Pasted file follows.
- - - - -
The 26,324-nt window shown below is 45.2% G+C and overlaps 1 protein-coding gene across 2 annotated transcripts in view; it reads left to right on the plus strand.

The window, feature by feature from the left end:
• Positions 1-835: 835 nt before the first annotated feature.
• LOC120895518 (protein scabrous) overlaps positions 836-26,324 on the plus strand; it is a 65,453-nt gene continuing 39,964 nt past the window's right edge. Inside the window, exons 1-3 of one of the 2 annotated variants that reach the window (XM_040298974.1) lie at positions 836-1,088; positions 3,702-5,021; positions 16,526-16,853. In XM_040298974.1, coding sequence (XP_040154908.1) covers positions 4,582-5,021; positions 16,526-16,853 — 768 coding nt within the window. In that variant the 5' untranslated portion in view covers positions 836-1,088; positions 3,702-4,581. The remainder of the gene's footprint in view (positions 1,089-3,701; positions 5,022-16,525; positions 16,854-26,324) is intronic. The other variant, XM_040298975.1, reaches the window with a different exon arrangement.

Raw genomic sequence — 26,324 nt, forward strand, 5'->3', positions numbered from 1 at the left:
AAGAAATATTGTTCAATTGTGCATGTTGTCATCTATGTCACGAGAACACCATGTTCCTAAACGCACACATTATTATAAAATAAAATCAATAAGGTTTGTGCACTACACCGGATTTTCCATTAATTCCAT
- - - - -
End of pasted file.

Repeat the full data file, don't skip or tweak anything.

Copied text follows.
The 26,324-nt window shown below is 45.2% G+C and overlaps 1 protein-coding gene across 2 annotated transcripts in view; it reads left to right on the plus strand.

The window, feature by feature from the left end:
• Positions 1-835: 835 nt before the first annotated feature.
• LOC120895518 (protein scabrous) overlaps positions 836-26,324 on the plus strand; it is a 65,453-nt gene continuing 39,964 nt past the window's right edge. Inside the window, exons 1-3 of one of the 2 annotated variants that reach the window (XM_040298974.1) lie at positions 836-1,088; positions 3,702-5,021; positions 16,526-16,853. In XM_040298974.1, coding sequence (XP_040154908.1) covers positions 4,582-5,021; positions 16,526-16,853 — 768 coding nt within the window. In that variant the 5' untranslated portion in view covers positions 836-1,088; positions 3,702-4,581. The remainder of the gene's footprint in view (positions 1,089-3,701; positions 5,022-16,525; positions 16,854-26,324) is intronic. The other variant, XM_040298975.1, reaches the window with a different exon arrangement.

Raw genomic sequence — 26,324 nt, forward strand, 5'->3', positions numbered from 1 at the left:
AAGAAATATTGTTCAATTGTGCATGTTGTCATCTATGTCACGAGAACACCATGTTCCTAAACGCACACATTATTATAAAATAAAATCAATAAGGTTTGTGCACTACACCGGATTTTCCATTAATTCCAT